On “Economies of Scale” and Other Magical Incantations
Kevin Carson | November 4th, 2014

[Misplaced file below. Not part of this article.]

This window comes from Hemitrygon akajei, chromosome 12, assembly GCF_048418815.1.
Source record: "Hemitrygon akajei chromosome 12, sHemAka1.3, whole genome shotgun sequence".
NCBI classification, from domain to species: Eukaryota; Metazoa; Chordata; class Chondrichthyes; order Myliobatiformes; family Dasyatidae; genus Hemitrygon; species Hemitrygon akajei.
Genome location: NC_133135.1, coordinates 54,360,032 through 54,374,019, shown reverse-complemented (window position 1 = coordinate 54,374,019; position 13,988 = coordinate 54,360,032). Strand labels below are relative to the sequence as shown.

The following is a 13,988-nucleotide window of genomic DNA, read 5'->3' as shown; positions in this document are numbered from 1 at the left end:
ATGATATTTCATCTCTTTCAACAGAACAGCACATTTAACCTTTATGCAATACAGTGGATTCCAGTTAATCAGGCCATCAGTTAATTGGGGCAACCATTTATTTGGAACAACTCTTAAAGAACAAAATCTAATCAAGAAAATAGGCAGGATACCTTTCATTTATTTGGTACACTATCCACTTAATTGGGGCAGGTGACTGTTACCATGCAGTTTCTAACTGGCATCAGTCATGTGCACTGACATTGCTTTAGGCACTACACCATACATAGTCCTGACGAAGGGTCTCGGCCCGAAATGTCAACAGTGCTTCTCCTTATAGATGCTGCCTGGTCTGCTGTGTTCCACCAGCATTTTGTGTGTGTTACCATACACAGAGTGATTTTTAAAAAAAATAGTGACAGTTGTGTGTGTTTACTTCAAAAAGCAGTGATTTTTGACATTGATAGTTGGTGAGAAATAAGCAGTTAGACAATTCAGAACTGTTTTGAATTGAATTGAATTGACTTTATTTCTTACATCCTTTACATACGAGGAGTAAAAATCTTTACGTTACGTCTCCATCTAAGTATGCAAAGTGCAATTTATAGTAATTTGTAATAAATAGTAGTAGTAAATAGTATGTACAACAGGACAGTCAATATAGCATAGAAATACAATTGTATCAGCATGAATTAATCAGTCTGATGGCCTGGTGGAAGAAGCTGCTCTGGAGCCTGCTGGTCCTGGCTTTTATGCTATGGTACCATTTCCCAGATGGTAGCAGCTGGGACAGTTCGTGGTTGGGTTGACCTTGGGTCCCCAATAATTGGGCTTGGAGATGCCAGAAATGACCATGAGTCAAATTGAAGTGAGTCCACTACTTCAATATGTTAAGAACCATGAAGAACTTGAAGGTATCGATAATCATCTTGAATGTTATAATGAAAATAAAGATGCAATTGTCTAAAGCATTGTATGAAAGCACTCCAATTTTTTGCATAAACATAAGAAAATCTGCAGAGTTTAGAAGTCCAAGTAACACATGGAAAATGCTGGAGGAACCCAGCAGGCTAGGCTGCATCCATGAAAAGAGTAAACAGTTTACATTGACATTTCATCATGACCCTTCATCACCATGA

There’s a certain kind of economic technocrat who tosses around the term “economies of scale” like a Young Earth creationist tosses around the Second Law of Thermodynamics. This is true of legacy liberalism, obviously, which is still defined by the mid-20th century mass-production paradigm of Joseph Schumpeter, John Kenneth Galbraith and Alfred Chandler. It’s also true of most Austrian economists in the tradition of Mises, who see capital-intensiveness or “round-aboutness,” as such, as the key to productivity. A recent example of this mindset — as it relates to development economics — appears in a Foreign Policy article by Daniel Altman, an NYU economics professor (“Please Do Not Teach This Woman to Fish,” June 29). The subtitle, appropriately enough, is “Why poor countries have too many entrepreneurs and not enough factory workers.” ...